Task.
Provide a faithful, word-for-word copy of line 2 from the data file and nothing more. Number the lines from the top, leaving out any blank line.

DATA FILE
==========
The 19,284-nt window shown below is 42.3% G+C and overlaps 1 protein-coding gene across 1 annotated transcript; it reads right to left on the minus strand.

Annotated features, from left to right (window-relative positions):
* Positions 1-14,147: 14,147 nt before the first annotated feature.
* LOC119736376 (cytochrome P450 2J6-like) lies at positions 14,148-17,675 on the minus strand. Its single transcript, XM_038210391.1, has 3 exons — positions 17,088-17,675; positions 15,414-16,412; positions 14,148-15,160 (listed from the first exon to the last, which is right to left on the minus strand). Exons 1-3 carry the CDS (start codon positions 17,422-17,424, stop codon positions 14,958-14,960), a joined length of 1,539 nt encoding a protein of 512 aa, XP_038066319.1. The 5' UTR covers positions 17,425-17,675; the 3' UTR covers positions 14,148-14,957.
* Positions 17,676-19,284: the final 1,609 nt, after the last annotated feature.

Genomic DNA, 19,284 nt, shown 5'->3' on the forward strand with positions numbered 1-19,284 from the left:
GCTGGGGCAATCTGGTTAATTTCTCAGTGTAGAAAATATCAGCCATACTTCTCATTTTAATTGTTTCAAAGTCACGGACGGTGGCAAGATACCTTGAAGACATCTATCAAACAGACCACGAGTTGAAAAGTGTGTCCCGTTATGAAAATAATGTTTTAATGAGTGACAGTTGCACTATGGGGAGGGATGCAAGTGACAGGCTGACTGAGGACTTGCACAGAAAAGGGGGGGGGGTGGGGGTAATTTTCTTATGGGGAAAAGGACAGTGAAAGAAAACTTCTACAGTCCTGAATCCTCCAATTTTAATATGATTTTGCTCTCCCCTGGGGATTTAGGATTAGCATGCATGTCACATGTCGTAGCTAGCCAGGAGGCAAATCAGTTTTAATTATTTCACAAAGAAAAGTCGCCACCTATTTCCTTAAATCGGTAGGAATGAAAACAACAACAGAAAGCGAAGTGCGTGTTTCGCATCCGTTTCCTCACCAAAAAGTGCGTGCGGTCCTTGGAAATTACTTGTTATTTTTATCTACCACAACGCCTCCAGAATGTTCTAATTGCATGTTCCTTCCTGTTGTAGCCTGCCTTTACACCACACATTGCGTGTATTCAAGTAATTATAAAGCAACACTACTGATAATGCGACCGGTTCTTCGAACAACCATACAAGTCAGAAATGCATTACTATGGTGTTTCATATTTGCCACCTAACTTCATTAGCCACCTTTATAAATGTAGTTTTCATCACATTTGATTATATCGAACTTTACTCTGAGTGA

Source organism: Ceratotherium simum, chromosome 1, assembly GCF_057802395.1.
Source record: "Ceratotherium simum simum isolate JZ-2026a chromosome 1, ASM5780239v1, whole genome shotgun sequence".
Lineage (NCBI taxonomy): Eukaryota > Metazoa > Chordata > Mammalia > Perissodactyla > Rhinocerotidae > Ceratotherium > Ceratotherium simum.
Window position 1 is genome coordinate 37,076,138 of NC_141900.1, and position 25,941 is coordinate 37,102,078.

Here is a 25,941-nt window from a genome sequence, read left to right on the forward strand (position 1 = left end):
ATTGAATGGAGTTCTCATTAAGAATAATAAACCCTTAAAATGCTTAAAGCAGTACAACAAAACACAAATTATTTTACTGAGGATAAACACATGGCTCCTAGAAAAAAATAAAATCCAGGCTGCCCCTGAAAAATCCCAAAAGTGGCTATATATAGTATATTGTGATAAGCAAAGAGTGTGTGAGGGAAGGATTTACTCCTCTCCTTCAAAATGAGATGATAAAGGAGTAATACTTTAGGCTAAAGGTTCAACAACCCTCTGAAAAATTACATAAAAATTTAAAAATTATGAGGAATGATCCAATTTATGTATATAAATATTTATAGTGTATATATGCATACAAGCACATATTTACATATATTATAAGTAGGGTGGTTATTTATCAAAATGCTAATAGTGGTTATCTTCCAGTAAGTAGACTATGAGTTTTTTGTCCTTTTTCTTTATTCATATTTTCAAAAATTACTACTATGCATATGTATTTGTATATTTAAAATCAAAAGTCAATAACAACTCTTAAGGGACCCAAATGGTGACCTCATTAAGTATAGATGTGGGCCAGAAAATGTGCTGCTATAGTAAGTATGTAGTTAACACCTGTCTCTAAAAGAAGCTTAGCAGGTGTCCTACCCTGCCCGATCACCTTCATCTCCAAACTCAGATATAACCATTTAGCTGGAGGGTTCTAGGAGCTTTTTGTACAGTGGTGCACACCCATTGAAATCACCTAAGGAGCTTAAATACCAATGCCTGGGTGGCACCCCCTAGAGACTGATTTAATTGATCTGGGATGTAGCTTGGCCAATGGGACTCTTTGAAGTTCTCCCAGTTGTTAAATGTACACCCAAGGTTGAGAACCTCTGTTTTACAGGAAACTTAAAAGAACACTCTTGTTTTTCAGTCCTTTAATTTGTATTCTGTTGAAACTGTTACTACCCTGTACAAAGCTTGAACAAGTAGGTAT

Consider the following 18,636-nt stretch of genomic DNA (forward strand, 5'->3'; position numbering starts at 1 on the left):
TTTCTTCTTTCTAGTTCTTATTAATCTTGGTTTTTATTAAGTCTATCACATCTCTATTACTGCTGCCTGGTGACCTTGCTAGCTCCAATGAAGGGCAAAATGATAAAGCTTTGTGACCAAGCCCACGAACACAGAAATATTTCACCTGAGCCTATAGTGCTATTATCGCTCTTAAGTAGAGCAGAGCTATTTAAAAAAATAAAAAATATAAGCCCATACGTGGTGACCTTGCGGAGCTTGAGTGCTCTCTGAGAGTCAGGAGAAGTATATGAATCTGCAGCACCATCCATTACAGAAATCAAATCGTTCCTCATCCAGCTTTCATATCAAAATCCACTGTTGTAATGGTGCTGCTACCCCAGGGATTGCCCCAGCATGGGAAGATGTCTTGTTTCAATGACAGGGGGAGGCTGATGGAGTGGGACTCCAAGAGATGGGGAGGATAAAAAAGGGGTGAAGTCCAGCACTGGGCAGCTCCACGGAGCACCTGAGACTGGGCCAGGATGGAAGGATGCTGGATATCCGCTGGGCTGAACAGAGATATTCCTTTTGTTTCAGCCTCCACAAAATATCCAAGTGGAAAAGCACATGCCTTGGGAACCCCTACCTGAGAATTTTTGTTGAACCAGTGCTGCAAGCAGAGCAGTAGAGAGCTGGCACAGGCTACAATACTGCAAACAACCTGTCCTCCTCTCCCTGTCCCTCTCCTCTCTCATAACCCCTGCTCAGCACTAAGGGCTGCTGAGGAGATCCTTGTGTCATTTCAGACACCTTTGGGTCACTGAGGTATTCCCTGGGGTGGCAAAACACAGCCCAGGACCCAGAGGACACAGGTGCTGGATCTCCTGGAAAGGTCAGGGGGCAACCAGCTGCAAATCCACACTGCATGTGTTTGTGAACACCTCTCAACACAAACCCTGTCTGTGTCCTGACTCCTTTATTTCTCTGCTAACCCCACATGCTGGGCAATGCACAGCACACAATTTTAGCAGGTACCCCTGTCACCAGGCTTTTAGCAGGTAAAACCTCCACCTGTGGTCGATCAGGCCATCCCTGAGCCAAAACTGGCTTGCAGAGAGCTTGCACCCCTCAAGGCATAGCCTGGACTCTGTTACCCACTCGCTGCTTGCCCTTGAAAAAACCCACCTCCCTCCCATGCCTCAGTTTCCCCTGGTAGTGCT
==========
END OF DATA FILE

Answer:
Annotated features, from left to right (window-relative positions):